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No. There is a history of athletes training in sweat suits for weight loss, and in some very limited capacities it makes sense. As a fighter, you want to be as big and strong as possible for your weight class, but just barely in that weight class. As such, running around in a sweat suit is a good way to dump a few pounds of water if you're getting weighed ...


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As user19362 said, choice of clothing is very important when you are exercising. By wearing a jacket when the temperatures are elevated, your body will not dissipate heat as efficiently as it would if you were not wearing a jacket (sweating cools the body via evaporation, and you will be trapping the moisture under your jacket). This is not a good means for ...


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Our feet absorb more force during running as compare to other body parts.So you should give extra care to your feet because foot is the most frequently injured part of the body.Proper shoe selection should be there, once you purchase right shoes then you need to maintain them and replace them when they are worn out.


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Tie your shoes with Runners Knot , if friction is the reason, friction as with movement of feet in shoes.It will keep your feet stable inside shoe.


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As Julii alludes to, "zones" are pretty much arbitrary, as you are burning fat as a fuel in all zones, just the percentage to which it contributes to the whole is different for different effort levels. As you get higher in intensity, the more you rely on stored carbohydrates (glucose), and the lower in intensity, the more you rely on fat. They are both still ...


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There is a rule of thumb that anything below 80%HRMax is working within the aerobic zone, whereas above you are heading towards threshold and anaerobic zones (being able to sustain these harder efforts for less and less time). Personally, when training aerobically, I aim for roughly 75% and not higher, even when it comes to hills. There is thought within the ...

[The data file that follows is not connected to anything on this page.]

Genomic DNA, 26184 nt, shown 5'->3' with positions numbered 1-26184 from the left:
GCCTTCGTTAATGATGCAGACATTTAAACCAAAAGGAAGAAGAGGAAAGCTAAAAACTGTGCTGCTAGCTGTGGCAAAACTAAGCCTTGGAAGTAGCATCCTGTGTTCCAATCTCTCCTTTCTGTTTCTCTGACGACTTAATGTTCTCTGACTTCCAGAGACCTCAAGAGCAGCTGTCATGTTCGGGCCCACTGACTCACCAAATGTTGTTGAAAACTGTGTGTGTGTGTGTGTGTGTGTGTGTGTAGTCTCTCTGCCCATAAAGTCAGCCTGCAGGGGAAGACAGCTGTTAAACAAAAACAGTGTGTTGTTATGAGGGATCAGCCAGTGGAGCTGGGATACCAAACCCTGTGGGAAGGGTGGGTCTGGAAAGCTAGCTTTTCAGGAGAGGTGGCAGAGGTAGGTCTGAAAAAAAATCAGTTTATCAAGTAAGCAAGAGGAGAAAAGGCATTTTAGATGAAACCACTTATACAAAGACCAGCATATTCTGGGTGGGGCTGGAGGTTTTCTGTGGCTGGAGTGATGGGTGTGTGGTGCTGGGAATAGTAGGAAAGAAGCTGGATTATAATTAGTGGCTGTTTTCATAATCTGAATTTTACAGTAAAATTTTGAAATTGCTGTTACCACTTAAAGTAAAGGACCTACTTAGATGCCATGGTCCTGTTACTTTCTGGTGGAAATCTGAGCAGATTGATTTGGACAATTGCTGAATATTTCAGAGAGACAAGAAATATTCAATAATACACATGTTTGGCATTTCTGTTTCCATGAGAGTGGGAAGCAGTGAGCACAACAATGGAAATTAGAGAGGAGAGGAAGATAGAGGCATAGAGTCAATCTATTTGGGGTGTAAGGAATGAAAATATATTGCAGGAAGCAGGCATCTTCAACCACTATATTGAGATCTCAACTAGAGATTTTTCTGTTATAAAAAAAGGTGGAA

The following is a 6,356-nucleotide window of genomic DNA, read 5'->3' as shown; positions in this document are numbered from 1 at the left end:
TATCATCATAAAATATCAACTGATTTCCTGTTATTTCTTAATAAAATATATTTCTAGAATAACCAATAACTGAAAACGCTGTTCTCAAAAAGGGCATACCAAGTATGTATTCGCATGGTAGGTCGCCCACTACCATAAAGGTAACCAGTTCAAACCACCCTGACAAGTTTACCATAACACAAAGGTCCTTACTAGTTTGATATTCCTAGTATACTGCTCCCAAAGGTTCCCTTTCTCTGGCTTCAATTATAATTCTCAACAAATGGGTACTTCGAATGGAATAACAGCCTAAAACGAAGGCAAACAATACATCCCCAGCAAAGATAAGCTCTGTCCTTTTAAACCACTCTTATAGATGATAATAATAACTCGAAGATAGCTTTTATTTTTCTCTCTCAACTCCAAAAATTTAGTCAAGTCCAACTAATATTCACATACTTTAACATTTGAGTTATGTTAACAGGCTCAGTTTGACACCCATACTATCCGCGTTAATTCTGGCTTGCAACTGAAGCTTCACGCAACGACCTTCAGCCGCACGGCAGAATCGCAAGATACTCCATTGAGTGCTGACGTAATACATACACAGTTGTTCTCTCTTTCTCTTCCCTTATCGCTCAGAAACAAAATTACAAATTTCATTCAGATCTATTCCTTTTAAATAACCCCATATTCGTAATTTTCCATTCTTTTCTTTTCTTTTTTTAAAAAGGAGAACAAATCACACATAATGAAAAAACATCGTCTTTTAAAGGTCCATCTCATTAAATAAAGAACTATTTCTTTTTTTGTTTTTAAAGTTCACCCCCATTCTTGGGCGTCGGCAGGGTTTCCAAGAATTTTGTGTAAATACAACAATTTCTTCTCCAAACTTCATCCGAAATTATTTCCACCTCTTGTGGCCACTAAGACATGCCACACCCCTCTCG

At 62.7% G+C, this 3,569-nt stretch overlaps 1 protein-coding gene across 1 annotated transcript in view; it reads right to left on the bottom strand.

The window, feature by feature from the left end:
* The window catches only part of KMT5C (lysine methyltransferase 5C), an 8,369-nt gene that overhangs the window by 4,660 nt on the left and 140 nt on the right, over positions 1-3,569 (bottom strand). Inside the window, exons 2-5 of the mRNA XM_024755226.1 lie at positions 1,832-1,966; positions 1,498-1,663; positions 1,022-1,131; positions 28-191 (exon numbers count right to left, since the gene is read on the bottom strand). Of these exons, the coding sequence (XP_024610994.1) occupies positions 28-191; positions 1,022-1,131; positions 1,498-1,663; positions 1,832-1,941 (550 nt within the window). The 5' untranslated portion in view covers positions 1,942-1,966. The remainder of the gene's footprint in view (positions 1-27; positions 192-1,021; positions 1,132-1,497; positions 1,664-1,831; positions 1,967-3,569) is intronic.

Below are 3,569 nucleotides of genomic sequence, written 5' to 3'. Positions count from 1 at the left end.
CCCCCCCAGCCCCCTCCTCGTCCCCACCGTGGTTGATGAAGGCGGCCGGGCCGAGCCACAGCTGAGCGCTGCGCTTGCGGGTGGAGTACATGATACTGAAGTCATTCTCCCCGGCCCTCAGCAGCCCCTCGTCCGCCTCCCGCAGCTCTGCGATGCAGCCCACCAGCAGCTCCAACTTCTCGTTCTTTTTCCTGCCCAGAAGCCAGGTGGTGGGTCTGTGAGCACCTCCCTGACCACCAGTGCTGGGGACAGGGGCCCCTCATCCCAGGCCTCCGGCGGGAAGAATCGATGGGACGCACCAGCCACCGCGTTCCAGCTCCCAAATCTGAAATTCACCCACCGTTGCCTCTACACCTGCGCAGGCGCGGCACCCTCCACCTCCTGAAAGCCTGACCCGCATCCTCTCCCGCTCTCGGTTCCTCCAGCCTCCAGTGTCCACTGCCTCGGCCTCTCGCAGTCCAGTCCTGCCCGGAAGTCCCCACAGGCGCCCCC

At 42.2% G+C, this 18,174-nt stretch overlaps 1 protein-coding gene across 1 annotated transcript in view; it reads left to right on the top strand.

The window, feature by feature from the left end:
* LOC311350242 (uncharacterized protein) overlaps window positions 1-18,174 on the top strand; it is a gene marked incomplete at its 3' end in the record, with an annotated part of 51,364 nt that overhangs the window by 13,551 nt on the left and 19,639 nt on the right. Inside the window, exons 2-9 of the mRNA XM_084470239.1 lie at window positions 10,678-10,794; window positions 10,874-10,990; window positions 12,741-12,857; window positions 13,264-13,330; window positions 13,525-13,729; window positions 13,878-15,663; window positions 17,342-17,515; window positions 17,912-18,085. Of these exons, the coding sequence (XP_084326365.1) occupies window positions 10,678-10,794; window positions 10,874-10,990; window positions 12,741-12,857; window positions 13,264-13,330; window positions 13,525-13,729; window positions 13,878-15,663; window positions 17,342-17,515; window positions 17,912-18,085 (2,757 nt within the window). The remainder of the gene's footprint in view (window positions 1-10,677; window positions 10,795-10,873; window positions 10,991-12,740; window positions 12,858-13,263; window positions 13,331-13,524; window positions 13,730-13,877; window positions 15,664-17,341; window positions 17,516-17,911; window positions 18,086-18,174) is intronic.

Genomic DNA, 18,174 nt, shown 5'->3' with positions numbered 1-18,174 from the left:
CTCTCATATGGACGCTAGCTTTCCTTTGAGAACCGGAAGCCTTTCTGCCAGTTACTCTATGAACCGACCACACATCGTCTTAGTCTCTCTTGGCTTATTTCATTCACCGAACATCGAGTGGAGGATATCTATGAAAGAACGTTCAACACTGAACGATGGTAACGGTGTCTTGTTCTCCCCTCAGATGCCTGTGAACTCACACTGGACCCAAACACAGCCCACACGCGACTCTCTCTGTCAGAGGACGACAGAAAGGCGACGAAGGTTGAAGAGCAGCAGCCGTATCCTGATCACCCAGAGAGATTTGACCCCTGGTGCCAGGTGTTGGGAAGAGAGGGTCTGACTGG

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I suppose those are really good questions, because most the formulae just work on rules of thumb & probably we're all too individual for the formulae to work perfectly for everyone reliably. But the question makes me wonder if the whole idea of zones is just a bit hokey, since the transition points are probably not fixed even for individuals; probably ...


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After a marathon or any race many people, I cant think of a solid reference - maybe Greg McMillan, suggest to do a reverse taper. Using McMillan's it would be 50% of normal (20 miles) for following week, 75% of normal for the next (30 miles), 80-90% for the third week, and back to normal from there. Alternatively, Hal Higdon relates a saying from some other ...


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Pay attention to if your feet are rubbing or not, I find the socks I use make the difference. I tried some short basic cotton socks and my feet get very hot. Then I got some puma socks that are meant for running and breathe a lot (my shoes also breathe pretty well) and I noticed a major difference. Make sure your shoes are good for your feet. I'm not ...


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I experienced the same problem and I might have figured out the answer: The heat is caused by friction. This friction is produced because your feet can move within your shoe...so my suggestion is get some thicker, breathable socks.



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